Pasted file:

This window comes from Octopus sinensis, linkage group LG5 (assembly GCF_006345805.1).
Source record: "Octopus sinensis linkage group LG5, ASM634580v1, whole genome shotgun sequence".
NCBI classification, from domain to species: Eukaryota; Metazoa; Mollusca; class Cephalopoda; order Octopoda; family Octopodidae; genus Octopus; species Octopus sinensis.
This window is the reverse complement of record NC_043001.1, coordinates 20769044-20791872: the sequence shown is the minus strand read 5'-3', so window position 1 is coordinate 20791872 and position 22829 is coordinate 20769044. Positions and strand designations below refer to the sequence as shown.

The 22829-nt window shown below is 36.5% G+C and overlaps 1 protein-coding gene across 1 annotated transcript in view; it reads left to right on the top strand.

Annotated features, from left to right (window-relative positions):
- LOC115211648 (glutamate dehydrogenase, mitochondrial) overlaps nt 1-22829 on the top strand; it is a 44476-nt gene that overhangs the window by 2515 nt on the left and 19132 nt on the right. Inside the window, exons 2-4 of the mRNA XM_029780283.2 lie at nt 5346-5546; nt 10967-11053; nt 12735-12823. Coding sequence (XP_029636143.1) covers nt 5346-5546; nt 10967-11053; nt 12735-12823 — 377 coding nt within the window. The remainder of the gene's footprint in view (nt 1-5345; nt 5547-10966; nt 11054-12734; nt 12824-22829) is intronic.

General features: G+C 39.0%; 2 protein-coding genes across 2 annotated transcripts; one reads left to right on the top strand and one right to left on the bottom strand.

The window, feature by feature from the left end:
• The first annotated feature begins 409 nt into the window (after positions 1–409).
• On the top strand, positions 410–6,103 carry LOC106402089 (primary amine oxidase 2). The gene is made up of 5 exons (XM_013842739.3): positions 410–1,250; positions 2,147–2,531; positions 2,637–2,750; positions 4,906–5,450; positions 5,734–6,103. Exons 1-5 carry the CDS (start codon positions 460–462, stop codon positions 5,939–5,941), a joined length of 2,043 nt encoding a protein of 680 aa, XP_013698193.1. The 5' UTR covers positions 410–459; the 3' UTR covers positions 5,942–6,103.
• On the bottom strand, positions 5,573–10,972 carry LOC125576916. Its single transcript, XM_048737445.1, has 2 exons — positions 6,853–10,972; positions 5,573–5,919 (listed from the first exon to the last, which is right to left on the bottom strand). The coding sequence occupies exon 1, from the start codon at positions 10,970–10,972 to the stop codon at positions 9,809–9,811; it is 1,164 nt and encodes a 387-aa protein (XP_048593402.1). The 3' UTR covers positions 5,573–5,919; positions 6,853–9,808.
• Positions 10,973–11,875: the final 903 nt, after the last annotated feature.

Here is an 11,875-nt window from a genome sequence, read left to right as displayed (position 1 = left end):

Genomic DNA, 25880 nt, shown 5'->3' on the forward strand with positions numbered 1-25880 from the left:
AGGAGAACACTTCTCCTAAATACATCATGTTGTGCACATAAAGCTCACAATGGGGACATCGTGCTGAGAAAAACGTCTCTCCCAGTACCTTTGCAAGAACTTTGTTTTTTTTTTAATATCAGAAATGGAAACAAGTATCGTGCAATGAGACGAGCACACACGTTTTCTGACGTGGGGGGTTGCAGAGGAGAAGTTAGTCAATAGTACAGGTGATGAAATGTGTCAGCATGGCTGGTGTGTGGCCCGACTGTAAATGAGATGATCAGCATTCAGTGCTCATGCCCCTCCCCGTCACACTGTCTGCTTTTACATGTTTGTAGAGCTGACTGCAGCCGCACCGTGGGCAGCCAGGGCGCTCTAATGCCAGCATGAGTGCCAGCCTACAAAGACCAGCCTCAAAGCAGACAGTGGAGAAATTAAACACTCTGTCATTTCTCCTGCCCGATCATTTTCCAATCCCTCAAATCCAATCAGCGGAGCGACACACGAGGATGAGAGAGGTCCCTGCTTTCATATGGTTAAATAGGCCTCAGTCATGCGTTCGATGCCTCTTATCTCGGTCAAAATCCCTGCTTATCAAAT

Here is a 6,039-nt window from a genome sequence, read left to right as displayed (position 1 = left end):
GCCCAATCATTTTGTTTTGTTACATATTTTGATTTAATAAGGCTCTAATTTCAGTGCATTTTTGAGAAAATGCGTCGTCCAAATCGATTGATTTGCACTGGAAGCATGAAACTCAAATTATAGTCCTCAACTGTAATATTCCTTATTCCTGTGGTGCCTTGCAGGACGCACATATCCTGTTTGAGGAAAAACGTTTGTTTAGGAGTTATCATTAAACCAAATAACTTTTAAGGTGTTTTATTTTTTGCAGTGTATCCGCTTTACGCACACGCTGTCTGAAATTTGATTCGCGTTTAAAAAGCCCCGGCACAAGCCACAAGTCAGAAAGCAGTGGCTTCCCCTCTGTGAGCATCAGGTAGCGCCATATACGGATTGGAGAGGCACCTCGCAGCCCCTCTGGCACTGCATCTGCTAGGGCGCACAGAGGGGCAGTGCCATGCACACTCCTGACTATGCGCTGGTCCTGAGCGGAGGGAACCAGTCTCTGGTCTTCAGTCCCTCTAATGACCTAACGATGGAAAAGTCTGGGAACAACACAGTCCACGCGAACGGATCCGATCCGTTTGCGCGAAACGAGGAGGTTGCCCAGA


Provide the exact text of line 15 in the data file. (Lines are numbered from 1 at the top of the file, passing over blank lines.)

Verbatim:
Genomic DNA, 25880 nt, shown 5'->3' on the forward strand with positions numbered 1-25880 from the left: